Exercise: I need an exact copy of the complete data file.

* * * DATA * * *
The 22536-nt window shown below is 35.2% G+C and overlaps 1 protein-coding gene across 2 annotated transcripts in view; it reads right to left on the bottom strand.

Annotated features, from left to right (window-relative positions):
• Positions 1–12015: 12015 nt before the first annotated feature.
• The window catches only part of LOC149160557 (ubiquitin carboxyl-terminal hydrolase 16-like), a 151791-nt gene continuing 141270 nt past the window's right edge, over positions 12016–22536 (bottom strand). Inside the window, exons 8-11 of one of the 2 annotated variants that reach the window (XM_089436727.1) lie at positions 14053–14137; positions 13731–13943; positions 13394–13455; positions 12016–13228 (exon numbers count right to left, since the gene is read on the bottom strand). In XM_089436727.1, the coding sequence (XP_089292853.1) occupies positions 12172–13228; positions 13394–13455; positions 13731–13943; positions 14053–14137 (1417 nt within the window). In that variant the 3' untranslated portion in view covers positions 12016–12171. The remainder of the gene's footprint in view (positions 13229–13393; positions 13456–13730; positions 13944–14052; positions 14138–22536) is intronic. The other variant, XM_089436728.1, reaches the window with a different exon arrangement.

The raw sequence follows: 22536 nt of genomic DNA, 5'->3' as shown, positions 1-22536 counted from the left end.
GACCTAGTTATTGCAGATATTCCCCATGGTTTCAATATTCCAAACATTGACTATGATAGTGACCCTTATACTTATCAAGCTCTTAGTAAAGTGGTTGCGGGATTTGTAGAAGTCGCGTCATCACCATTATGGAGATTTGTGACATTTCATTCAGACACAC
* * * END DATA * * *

The 22536-nt window shown below is 35.2% G+C and overlaps 1 protein-coding gene across 2 annotated transcripts in view; it reads right to left on the bottom strand.

Annotated features, from left to right (window-relative positions):
• Positions 1–12015: 12015 nt before the first annotated feature.
• The window catches only part of LOC149160557 (ubiquitin carboxyl-terminal hydrolase 16-like), a 151791-nt gene continuing 141270 nt past the window's right edge, over positions 12016–22536 (bottom strand). Inside the window, exons 8-11 of one of the 2 annotated variants that reach the window (XM_089436727.1) lie at positions 14053–14137; positions 13731–13943; positions 13394–13455; positions 12016–13228 (exon numbers count right to left, since the gene is read on the bottom strand). In XM_089436727.1, the coding sequence (XP_089292853.1) occupies positions 12172–13228; positions 13394–13455; positions 13731–13943; positions 14053–14137 (1417 nt within the window). In that variant the 3' untranslated portion in view covers positions 12016–12171. The remainder of the gene's footprint in view (positions 13229–13393; positions 13456–13730; positions 13944–14052; positions 14138–22536) is intronic. The other variant, XM_089436728.1, reaches the window with a different exon arrangement.

The raw sequence follows: 22536 nt of genomic DNA, 5'->3' as shown, positions 1-22536 counted from the left end.
GACCTAGTTATTGCAGATATTCCCCATGGTTTCAATATTCCAAACATTGACTATGATAGTGACCCTTATACTTATCAAGCTCTTAGTAAAGTGGTTGCGGGATTTGTAGAAGTCGCGTCATCACCATTATGGAGATTTGTGACATTTCATTCAGACACAC